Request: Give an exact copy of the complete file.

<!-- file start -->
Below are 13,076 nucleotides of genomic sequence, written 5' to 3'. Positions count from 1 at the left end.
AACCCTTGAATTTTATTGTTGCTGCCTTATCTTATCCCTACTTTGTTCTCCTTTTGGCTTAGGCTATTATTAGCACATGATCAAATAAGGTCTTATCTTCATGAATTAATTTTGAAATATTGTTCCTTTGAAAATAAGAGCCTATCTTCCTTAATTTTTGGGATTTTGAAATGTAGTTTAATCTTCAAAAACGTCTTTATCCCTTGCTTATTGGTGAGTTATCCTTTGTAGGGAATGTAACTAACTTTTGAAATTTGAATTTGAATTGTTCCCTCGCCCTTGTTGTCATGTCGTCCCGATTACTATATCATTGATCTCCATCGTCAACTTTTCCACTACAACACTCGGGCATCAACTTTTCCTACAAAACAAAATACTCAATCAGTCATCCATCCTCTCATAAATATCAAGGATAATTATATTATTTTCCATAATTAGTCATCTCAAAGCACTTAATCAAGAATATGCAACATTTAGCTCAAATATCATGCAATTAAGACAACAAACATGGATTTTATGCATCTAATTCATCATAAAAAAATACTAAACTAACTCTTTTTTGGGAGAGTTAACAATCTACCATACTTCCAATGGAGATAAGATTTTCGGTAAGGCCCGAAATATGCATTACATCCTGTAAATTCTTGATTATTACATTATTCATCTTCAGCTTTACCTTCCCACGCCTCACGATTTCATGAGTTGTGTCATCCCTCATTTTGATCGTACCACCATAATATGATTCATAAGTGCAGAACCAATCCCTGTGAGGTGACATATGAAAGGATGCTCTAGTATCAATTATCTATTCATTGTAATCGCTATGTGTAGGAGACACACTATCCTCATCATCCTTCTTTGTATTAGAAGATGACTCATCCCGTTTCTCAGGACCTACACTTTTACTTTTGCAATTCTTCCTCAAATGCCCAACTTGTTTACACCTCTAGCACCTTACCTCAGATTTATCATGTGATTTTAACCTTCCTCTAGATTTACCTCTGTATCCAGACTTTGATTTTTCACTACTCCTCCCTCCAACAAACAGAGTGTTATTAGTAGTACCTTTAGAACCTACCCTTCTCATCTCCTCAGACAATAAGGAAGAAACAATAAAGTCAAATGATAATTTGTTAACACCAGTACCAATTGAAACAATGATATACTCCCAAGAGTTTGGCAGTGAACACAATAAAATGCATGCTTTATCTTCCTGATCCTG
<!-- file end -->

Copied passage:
Below are 13,076 nucleotides of genomic sequence, written 5' to 3'. Positions count from 1 at the left end.
AACCCTTGAATTTTATTGTTGCTGCCTTATCTTATCCCTACTTTGTTCTCCTTTTGGCTTAGGCTATTATTAGCACATGATCAAATAAGGTCTTATCTTCATGAATTAATTTTGAAATATTGTTCCTTTGAAAATAAGAGCCTATCTTCCTTAATTTTTGGGATTTTGAAATGTAGTTTAATCTTCAAAAACGTCTTTATCCCTTGCTTATTGGTGAGTTATCCTTTGTAGGGAATGTAACTAACTTTTGAAATTTGAATTTGAATTGTTCCCTCGCCCTTGTTGTCATGTCGTCCCGATTACTATATCATTGATCTCCATCGTCAACTTTTCCACTACAACACTCGGGCATCAACTTTTCCTACAAAACAAAATACTCAATCAGTCATCCATCCTCTCATAAATATCAAGGATAATTATATTATTTTCCATAATTAGTCATCTCAAAGCACTTAATCAAGAATATGCAACATTTAGCTCAAATATCATGCAATTAAGACAACAAACATGGATTTTATGCATCTAATTCATCATAAAAAAATACTAAACTAACTCTTTTTTGGGAGAGTTAACAATCTACCATACTTCCAATGGAGATAAGATTTTCGGTAAGGCCCGAAATATGCATTACATCCTGTAAATTCTTGATTATTACATTATTCATCTTCAGCTTTACCTTCCCACGCCTCACGATTTCATGAGTTGTGTCATCCCTCATTTTGATCGTACCACCATAATATGATTCATAAGTGCAGAACCAATCCCTGTGAGGTGACATATGAAAGGATGCTCTAGTATCAATTATCTATTCATTGTAATCGCTATGTGTAGGAGACACACTATCCTCATCATCCTTCTTTGTATTAGAAGATGACTCATCCCGTTTCTCAGGACCTACACTTTTACTTTTGCAATTCTTCCTCAAATGCCCAACTTGTTTACACCTCTAGCACCTTACCTCAGATTTATCATGTGATTTTAACCTTCCTCTAGATTTACCTCTGTATCCAGACTTTGATTTTTCACTACTCCTCCCTCCAACAAACAGAGTGTTATTAGTAGTACCTTTAGAACCTACCCTTCTCATCTCCTCAGACAATAAGGAAGAAACAATAAAGTCAAATGATAATTTGTTAACACCAGTACCAATTGAAACAATGATATACTCCCAAGAGTTTGGCAGTGAACACAATAAAATGCATGCTTTATCTTCCTGATCCTG